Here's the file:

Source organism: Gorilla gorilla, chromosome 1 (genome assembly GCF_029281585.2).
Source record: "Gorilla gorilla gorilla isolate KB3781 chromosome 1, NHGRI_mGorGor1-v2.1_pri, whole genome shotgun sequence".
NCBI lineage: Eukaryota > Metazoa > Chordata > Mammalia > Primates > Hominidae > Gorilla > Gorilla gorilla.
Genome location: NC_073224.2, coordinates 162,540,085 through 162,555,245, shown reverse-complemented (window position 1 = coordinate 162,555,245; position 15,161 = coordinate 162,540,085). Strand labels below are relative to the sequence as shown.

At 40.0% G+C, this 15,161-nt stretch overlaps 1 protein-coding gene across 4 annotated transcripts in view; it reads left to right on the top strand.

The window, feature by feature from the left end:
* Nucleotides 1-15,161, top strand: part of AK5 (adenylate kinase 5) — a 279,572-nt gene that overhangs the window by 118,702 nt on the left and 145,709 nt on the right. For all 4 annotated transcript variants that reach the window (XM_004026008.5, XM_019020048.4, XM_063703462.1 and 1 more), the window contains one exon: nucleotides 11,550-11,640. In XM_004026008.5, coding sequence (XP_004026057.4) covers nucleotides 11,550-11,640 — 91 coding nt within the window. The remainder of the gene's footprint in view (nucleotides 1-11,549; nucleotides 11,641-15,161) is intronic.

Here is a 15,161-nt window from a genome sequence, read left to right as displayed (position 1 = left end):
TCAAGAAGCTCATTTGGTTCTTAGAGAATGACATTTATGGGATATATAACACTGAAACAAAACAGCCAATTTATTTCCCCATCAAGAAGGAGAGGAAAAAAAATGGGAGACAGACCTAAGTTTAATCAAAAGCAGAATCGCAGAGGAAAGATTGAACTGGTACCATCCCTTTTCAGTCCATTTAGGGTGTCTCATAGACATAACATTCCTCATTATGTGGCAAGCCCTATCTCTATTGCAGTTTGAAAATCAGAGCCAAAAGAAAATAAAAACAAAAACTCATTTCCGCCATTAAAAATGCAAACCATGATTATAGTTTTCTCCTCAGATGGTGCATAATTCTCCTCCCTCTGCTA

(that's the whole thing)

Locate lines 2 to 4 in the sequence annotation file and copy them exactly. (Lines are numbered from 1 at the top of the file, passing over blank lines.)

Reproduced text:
Source record: "Gorilla gorilla gorilla isolate KB3781 chromosome 1, NHGRI_mGorGor1-v2.1_pri, whole genome shotgun sequence".
NCBI lineage: Eukaryota > Metazoa > Chordata > Mammalia > Primates > Hominidae > Gorilla > Gorilla gorilla.
Genome location: NC_073224.2, coordinates 162,540,085 through 162,555,245, shown reverse-complemented (window position 1 = coordinate 162,555,245; position 15,161 = coordinate 162,540,085). Strand labels below are relative to the sequence as shown.